Happy to Make Sanitary Pads for My Sisters: Munaya

Written by Bernice Agyekwena, Ghana Communications Manager

Munaya, Teen Girls Coordinator at Kukuboso

In a bid to provide enough sanitary pads for members of the Teen Girls Club scattered across five communities in the Ashanti Region, Self Help International reached out to Munaya, a 27 year old seamstress and a former member of the Teen Girls Club being implemented by Self Help International in these communities to help fulfill its obligation.

The Teen Girls Club opted to provide 200 reusable sanitary pad kits to 200 members of the club as part of activities marking last year’s World Menstrual Health Day. Each reusable sanitary pad kit consists of two shields, six liners, a pant, and a cycle calendar in a draw-string bag.

Munaya, who is also a Club Coordinator, was contracted to make 400 shields, and 200 draw-string bags while the club also acquired 1000 liners from Accra to add up to the 200 that were already in stock for her to put together the 200 reusable sanitary pad kits.

Commenting on the important role that access to these pads play in the lives of teenage girls, she said, “I am happy to make sanitary pads for my younger sisters. Not having access to sanitary pads poses a big problem for teenage girls. Some girls resort to using pieces of cloth and if these clothes are not hygienic they expose themselves to infections.The pads I am making are neat and are a better alternative for these girls.”

Munaya said not only are cloth pads sometimes unhygienic but are also often inefficient.

“Some of these clothes may not be effective at absorbing the menstrual flow leading to the girls soiling their uniforms in school. This can be quite embarrassing and humiliating for the girls since no female would like anyone to know that they are menstruating . Menstruation is a very private affair that females prefer to keep secret.”

Munaya said some teenage girls who do not have access to menstrual pads may even opt not to attend school at all during their menstrual days in order to avoid being embarrassed when they soil their uniforms.

In this regard, she was proud to be producing pads for the Teen Girls, saying, “By helping to make sanitary pads available to the girls, I will be protecting them from the anxiety and worry associated with not having a pad. This will also have a positive impact on their school attendance since they will no longer be forced to stay at home because they do not have pads.”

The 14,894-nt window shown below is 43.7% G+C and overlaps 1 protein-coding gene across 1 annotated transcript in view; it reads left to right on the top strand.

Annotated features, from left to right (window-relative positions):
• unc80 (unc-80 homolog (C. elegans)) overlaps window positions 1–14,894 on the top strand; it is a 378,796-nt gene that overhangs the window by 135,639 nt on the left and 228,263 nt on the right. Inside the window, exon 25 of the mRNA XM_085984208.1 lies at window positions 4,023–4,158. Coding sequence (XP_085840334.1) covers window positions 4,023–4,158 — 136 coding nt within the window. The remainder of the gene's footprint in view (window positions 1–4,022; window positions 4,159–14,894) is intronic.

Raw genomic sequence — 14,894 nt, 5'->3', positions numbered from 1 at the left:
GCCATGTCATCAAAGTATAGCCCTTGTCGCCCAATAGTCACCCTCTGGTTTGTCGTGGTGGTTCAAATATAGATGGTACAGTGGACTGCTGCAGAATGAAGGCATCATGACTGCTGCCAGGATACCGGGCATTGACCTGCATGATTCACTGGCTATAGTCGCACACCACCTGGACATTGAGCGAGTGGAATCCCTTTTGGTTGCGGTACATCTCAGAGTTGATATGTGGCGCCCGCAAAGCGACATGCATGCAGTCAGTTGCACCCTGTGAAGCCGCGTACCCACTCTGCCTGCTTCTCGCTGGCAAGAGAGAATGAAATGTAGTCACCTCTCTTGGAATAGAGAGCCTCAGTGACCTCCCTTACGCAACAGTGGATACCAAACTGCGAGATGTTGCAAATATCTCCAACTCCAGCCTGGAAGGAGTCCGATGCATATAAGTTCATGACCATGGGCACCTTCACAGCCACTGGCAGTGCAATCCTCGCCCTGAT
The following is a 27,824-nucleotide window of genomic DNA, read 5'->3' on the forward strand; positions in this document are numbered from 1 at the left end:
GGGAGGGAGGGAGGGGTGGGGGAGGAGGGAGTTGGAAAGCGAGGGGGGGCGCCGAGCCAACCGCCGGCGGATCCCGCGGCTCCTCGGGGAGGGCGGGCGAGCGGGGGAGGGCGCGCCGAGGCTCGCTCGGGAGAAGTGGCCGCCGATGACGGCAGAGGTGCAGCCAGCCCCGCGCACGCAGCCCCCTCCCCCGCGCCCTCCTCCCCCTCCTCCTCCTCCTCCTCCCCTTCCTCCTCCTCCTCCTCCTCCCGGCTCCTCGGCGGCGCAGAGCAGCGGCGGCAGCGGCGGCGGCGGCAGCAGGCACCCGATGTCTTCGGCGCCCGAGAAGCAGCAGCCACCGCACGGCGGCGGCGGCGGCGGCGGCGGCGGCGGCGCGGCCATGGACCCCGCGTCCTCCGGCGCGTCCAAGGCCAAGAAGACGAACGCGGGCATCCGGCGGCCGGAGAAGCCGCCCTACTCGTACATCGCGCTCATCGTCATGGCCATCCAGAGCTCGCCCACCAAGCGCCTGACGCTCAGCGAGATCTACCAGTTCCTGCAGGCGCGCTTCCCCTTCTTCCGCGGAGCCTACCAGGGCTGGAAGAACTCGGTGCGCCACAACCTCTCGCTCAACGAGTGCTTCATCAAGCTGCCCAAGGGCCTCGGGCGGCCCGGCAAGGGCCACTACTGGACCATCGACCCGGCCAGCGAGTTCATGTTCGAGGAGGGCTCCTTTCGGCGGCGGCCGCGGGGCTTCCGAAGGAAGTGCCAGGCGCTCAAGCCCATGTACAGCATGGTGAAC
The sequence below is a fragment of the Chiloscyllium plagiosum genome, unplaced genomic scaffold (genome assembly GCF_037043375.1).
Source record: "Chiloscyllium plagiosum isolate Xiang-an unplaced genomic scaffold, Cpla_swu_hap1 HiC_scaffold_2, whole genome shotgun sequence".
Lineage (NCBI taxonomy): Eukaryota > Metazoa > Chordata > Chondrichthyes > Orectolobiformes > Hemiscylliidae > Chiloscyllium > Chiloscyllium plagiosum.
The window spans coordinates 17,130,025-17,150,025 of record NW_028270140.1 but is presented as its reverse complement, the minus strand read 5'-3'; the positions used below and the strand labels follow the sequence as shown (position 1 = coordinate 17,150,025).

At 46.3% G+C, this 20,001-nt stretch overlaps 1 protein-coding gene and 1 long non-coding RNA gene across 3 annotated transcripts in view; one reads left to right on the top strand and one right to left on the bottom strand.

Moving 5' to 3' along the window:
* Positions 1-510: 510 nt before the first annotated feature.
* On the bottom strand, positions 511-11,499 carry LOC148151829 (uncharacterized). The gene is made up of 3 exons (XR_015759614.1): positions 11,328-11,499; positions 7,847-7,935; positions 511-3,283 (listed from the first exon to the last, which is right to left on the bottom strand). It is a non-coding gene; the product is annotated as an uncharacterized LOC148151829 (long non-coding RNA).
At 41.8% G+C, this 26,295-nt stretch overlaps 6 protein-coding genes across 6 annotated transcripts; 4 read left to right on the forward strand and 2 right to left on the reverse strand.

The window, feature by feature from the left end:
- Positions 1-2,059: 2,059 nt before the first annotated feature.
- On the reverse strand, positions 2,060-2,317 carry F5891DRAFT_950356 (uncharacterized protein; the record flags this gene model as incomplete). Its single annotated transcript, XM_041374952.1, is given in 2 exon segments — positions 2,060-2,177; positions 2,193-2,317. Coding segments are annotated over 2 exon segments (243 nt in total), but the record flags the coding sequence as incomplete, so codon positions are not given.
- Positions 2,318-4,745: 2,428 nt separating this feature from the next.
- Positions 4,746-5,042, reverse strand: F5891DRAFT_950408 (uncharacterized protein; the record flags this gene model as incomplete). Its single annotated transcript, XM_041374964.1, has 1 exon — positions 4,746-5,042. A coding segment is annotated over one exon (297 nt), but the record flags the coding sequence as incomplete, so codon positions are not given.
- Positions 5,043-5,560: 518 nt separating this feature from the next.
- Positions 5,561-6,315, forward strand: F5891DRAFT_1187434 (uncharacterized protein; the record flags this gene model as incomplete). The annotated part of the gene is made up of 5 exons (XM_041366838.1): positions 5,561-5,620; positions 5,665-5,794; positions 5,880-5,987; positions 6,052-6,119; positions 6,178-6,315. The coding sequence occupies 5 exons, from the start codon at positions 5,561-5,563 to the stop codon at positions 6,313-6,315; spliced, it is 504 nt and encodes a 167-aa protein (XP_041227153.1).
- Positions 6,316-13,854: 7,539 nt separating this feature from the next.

She was confident that making pads will benefit not only the teen girls but the entire female population in her community.

“Some of our mothers do not even know pads. They have always relied on clothes. If they can have access to pads, they will use them. Even when I was sewing for the teen girls, some of the women who passed by my shop enquired whether I was selling them. Hence, I am aware that making these pads can become a business opportunity for me whereby I can supply women in my community as well as neighboring communities with pads for a fee.”

Munaya said she was fortunate that SHI contracted her to produce these pads; “The opportunity came at the right time since I was even contemplating quitting sewing altogether as a result of low patronage. But now that I am making these pads, it has rekindled my interest in my profession and I have been awakened to how useful my skills are to other people.”

Munaya, who joined the Teen Girls Club in 2016 at the age of 20 while working as an apprentice seamstress said she was grateful to the club for the positive impact it has made on her life.

“While working as an apprentice, anytime I saw the club members, I wished I was part of them. Though I had already enrolled to train as a seamstress, I was having difficulties in reading and writing which was affecting my progress. Having heard about the literacy and some personal development training programs being rendered to club members, I developed the interest in joining the club despite my age.”

Munaya’s struggles with the English Language was because she was forced to drop out of school after completing her basic education at the District Assembly Basic School at Kukuboso due to financial constraints thus curbing her childhood dream of becoming a nurse.

Munaya shows a shield she has made

Once she was given the go ahead to join the club, Muanya wasted no time in accessing its activities.

“I sat in the literacy class with younger colleagues but I was not shy or discouraged because I had a focus. A year after enrollment, my reading skills improved and I was able to compete with my fellows.”

She said the club’s activities helped her to boost her confidence level since feelings of inferiority had been a major challenge to her. “Their self-esteem training program was very beneficial to me. The team was always mindful of my personal issues and provided the needed advice as and when it was necessary.”

Munaya credited the Teen Girls Club for motivating her to focus on her profession and complete her training to become a professional seamstress with an apprentice of her own today instead of falling victim to the scourge of teenage pregnancy which happens to be prevalent at Kukuboso, the community in which she lives.

“In fact SHI has really helped me and it is my wish that every teenage girl in this community would get enrolled in their program. I am very grateful for the privilege given to me as a club coordinator in my community and I am looking forward to using this opportunity to impact positively on the lives of the girls,” she said.